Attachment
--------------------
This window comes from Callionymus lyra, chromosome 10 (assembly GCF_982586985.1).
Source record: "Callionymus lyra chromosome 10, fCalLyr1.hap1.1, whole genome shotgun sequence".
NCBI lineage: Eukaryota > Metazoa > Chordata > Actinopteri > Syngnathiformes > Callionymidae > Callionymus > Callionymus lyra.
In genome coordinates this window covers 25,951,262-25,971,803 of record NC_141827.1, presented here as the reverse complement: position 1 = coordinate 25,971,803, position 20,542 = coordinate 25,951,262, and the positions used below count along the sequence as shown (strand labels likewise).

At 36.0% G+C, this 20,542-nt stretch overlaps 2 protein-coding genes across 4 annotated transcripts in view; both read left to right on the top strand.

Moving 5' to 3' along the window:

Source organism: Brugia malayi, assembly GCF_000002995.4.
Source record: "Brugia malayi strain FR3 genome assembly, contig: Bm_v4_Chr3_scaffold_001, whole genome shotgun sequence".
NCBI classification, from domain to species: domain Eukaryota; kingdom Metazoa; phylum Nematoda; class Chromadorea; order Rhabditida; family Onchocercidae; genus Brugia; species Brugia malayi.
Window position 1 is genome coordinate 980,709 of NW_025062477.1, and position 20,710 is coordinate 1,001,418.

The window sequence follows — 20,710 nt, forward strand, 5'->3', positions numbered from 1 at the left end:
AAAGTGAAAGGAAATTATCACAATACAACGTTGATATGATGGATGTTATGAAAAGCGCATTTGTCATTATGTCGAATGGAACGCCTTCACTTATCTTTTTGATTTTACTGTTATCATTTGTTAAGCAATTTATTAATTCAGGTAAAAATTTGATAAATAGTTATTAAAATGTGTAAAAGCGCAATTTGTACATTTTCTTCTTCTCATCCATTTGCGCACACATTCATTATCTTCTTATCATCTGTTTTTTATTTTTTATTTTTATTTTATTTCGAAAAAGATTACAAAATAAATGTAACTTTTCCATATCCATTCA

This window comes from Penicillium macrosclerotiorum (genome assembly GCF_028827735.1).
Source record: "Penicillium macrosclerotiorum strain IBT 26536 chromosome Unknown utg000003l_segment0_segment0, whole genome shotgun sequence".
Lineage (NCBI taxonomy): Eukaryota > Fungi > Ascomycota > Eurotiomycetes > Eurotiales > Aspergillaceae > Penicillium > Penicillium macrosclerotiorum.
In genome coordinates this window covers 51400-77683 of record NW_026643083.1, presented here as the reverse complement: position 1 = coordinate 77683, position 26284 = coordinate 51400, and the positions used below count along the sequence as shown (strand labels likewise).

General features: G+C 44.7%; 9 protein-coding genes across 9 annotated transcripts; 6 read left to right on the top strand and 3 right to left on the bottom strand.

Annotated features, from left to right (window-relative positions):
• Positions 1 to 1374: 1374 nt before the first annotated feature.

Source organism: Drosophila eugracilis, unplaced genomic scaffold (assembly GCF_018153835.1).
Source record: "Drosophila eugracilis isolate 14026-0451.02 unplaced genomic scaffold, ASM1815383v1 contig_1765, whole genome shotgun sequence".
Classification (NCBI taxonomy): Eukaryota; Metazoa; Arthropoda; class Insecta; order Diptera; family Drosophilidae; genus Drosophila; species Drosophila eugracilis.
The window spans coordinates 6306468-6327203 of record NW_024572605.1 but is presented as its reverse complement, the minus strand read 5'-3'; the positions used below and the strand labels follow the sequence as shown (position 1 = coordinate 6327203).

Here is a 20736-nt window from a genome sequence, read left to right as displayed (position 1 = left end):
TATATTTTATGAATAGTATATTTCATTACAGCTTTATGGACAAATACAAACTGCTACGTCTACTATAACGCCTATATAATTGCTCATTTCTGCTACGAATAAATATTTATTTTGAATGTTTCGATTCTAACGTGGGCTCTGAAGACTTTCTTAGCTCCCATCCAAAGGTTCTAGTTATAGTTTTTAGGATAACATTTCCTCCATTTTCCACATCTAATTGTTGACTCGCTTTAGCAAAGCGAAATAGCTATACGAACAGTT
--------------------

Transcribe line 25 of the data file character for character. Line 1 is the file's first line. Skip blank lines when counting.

TATATTTTATGAATAGTATATTTCATTACAGCTTTATGGACAAATACAAACTGCTACGTCTACTATAACGCCTATATAATTGCTCATTTCTGCTACGAATAAATATTTATTTTGAATGTTTCGATTCTAACGTGGGCTCTGAAGACTTTCTTAGCTCCCATCCAAAGGTTCTAGTTATAGTTTTTAGGATAACATTTCCTCCATTTTCCACATCTAATTGTTGACTCGCTTTAGCAAAGCGAAATAGCTATACGAACAGTT